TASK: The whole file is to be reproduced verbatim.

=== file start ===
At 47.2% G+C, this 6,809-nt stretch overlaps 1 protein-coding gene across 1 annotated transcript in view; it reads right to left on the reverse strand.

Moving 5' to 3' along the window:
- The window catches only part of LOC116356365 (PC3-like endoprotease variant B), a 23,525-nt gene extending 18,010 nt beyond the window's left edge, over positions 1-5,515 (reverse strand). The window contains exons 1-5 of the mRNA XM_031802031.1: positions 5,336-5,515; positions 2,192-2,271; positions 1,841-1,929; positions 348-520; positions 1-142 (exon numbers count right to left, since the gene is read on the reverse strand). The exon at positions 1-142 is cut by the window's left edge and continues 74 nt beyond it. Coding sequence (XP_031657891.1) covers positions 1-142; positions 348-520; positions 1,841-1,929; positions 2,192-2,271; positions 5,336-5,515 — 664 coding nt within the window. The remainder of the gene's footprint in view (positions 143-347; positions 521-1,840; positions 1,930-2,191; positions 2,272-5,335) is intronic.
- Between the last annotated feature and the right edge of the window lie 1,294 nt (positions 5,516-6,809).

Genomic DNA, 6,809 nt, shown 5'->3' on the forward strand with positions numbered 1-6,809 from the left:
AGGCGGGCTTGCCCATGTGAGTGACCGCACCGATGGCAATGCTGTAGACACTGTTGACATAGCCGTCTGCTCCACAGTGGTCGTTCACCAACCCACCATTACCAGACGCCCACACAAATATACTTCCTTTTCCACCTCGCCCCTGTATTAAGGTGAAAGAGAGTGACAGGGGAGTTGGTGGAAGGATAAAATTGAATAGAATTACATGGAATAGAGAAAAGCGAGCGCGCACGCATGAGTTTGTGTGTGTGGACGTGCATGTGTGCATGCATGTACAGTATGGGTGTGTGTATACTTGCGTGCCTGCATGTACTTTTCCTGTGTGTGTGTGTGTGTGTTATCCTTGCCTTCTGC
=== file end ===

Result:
At 47.2% G+C, this 6,809-nt stretch overlaps 1 protein-coding gene across 1 annotated transcript in view; it reads right to left on the reverse strand.

Moving 5' to 3' along the window:
- The window catches only part of LOC116356365 (PC3-like endoprotease variant B), a 23,525-nt gene extending 18,010 nt beyond the window's left edge, over positions 1-5,515 (reverse strand). The window contains exons 1-5 of the mRNA XM_031802031.1: positions 5,336-5,515; positions 2,192-2,271; positions 1,841-1,929; positions 348-520; positions 1-142 (exon numbers count right to left, since the gene is read on the reverse strand). The exon at positions 1-142 is cut by the window's left edge and continues 74 nt beyond it. Coding sequence (XP_031657891.1) covers positions 1-142; positions 348-520; positions 1,841-1,929; positions 2,192-2,271; positions 5,336-5,515 — 664 coding nt within the window. The remainder of the gene's footprint in view (positions 143-347; positions 521-1,840; positions 1,930-2,191; positions 2,272-5,335) is intronic.
- Between the last annotated feature and the right edge of the window lie 1,294 nt (positions 5,516-6,809).

Genomic DNA, 6,809 nt, shown 5'->3' on the forward strand with positions numbered 1-6,809 from the left:
AGGCGGGCTTGCCCATGTGAGTGACCGCACCGATGGCAATGCTGTAGACACTGTTGACATAGCCGTCTGCTCCACAGTGGTCGTTCACCAACCCACCATTACCAGACGCCCACACAAATATACTTCCTTTTCCACCTCGCCCCTGTATTAAGGTGAAAGAGAGTGACAGGGGAGTTGGTGGAAGGATAAAATTGAATAGAATTACATGGAATAGAGAAAAGCGAGCGCGCACGCATGAGTTTGTGTGTGTGGACGTGCATGTGTGCATGCATGTACAGTATGGGTGTGTGTATACTTGCGTGCCTGCATGTACTTTTCCTGTGTGTGTGTGTGTGTGTTATCCTTGCCTTCTGC